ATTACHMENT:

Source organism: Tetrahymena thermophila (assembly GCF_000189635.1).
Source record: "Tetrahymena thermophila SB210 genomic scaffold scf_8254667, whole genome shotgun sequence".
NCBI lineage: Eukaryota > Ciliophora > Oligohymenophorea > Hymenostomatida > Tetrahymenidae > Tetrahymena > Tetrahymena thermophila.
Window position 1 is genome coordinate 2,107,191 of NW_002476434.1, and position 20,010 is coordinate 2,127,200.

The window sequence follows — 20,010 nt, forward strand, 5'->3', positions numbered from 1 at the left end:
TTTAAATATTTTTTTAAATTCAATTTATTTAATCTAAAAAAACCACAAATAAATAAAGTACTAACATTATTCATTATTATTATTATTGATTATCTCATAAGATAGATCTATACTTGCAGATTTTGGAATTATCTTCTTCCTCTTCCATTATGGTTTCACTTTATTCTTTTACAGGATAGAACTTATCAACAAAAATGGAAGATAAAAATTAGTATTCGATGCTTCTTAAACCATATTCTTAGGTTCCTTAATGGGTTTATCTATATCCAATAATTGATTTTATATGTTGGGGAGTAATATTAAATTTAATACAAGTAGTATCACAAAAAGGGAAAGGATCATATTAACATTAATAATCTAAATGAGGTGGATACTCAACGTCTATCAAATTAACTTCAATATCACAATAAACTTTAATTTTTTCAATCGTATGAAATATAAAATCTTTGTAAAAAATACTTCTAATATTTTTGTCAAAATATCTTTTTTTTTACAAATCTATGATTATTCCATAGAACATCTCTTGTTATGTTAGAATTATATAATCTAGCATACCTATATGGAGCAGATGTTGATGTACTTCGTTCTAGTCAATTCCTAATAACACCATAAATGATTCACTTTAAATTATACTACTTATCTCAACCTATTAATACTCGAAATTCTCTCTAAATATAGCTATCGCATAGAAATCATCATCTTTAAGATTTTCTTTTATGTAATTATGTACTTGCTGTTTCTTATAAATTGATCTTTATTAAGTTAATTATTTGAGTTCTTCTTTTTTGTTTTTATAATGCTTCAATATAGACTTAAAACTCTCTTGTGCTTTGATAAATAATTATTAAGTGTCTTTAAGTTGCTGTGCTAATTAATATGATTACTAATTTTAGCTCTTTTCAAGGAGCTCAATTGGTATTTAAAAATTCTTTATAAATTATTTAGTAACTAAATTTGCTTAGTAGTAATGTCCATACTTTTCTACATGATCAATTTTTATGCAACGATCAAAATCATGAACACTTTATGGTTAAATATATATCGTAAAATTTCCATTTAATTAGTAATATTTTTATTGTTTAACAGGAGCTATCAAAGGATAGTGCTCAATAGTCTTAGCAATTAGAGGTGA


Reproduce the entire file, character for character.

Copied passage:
Source organism: Tetrahymena thermophila (assembly GCF_000189635.1).
Source record: "Tetrahymena thermophila SB210 genomic scaffold scf_8254667, whole genome shotgun sequence".
NCBI lineage: Eukaryota > Ciliophora > Oligohymenophorea > Hymenostomatida > Tetrahymenidae > Tetrahymena > Tetrahymena thermophila.
Window position 1 is genome coordinate 2,107,191 of NW_002476434.1, and position 20,010 is coordinate 2,127,200.

The window sequence follows — 20,010 nt, forward strand, 5'->3', positions numbered from 1 at the left end:
TTTAAATATTTTTTTAAATTCAATTTATTTAATCTAAAAAAACCACAAATAAATAAAGTACTAACATTATTCATTATTATTATTATTGATTATCTCATAAGATAGATCTATACTTGCAGATTTTGGAATTATCTTCTTCCTCTTCCATTATGGTTTCACTTTATTCTTTTACAGGATAGAACTTATCAACAAAAATGGAAGATAAAAATTAGTATTCGATGCTTCTTAAACCATATTCTTAGGTTCCTTAATGGGTTTATCTATATCCAATAATTGATTTTATATGTTGGGGAGTAATATTAAATTTAATACAAGTAGTATCACAAAAAGGGAAAGGATCATATTAACATTAATAATCTAAATGAGGTGGATACTCAACGTCTATCAAATTAACTTCAATATCACAATAAACTTTAATTTTTTCAATCGTATGAAATATAAAATCTTTGTAAAAAATACTTCTAATATTTTTGTCAAAATATCTTTTTTTTTACAAATCTATGATTATTCCATAGAACATCTCTTGTTATGTTAGAATTATATAATCTAGCATACCTATATGGAGCAGATGTTGATGTACTTCGTTCTAGTCAATTCCTAATAACACCATAAATGATTCACTTTAAATTATACTACTTATCTCAACCTATTAATACTCGAAATTCTCTCTAAATATAGCTATCGCATAGAAATCATCATCTTTAAGATTTTCTTTTATGTAATTATGTACTTGCTGTTTCTTATAAATTGATCTTTATTAAGTTAATTATTTGAGTTCTTCTTTTTTGTTTTTATAATGCTTCAATATAGACTTAAAACTCTCTTGTGCTTTGATAAATAATTATTAAGTGTCTTTAAGTTGCTGTGCTAATTAATATGATTACTAATTTTAGCTCTTTTCAAGGAGCTCAATTGGTATTTAAAAATTCTTTATAAATTATTTAGTAACTAAATTTGCTTAGTAGTAATGTCCATACTTTTCTACATGATCAATTTTTATGCAACGATCAAAATCATGAACACTTTATGGTTAAATATATATCGTAAAATTTCCATTTAATTAGTAATATTTTTATTGTTTAACAGGAGCTATCAAAGGATAGTGCTCAATAGTCTTAGCAATTAGAGGTGA